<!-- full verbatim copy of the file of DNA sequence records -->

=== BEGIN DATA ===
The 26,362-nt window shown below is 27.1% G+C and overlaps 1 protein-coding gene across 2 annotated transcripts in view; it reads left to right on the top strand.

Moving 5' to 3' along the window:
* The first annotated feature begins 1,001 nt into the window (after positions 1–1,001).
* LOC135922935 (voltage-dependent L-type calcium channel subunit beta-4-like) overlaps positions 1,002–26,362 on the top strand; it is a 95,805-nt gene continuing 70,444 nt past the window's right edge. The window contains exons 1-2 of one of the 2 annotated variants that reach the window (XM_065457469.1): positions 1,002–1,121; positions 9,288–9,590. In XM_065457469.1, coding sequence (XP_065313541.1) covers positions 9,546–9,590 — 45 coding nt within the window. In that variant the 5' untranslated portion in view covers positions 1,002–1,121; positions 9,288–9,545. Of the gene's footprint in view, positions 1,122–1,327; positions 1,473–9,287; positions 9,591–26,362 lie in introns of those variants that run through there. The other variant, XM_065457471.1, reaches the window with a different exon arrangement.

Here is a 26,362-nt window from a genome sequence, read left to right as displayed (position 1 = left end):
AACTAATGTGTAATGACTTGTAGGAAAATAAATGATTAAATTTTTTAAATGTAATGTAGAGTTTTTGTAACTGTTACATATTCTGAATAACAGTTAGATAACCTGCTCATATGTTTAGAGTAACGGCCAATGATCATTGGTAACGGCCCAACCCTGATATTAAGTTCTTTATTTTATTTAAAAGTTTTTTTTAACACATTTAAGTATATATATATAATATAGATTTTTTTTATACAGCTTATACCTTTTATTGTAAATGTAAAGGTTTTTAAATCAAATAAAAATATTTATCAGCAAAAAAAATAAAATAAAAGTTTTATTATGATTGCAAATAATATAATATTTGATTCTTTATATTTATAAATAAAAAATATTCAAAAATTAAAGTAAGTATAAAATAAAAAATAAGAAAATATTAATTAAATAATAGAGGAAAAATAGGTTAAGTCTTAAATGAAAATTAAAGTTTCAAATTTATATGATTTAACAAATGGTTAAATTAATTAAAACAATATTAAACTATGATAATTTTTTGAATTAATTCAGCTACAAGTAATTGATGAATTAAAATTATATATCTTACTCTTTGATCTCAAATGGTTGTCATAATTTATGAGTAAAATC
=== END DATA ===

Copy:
The 26,362-nt window shown below is 27.1% G+C and overlaps 1 protein-coding gene across 2 annotated transcripts in view; it reads left to right on the top strand.

Moving 5' to 3' along the window:
* The first annotated feature begins 1,001 nt into the window (after positions 1–1,001).
* LOC135922935 (voltage-dependent L-type calcium channel subunit beta-4-like) overlaps positions 1,002–26,362 on the top strand; it is a 95,805-nt gene continuing 70,444 nt past the window's right edge. The window contains exons 1-2 of one of the 2 annotated variants that reach the window (XM_065457469.1): positions 1,002–1,121; positions 9,288–9,590. In XM_065457469.1, coding sequence (XP_065313541.1) covers positions 9,546–9,590 — 45 coding nt within the window. In that variant the 5' untranslated portion in view covers positions 1,002–1,121; positions 9,288–9,545. Of the gene's footprint in view, positions 1,122–1,327; positions 1,473–9,287; positions 9,591–26,362 lie in introns of those variants that run through there. The other variant, XM_065457471.1, reaches the window with a different exon arrangement.

Here is a 26,362-nt window from a genome sequence, read left to right as displayed (position 1 = left end):
AACTAATGTGTAATGACTTGTAGGAAAATAAATGATTAAATTTTTTAAATGTAATGTAGAGTTTTTGTAACTGTTACATATTCTGAATAACAGTTAGATAACCTGCTCATATGTTTAGAGTAACGGCCAATGATCATTGGTAACGGCCCAACCCTGATATTAAGTTCTTTATTTTATTTAAAAGTTTTTTTTAACACATTTAAGTATATATATATAATATAGATTTTTTTTATACAGCTTATACCTTTTATTGTAAATGTAAAGGTTTTTAAATCAAATAAAAATATTTATCAGCAAAAAAAATAAAATAAAAGTTTTATTATGATTGCAAATAATATAATATTTGATTCTTTATATTTATAAATAAAAAATATTCAAAAATTAAAGTAAGTATAAAATAAAAAATAAGAAAATATTAATTAAATAATAGAGGAAAAATAGGTTAAGTCTTAAATGAAAATTAAAGTTTCAAATTTATATGATTTAACAAATGGTTAAATTAATTAAAACAATATTAAACTATGATAATTTTTTGAATTAATTCAGCTACAAGTAATTGATGAATTAAAATTATATATCTTACTCTTTGATCTCAAATGGTTGTCATAATTTATGAGTAAAATC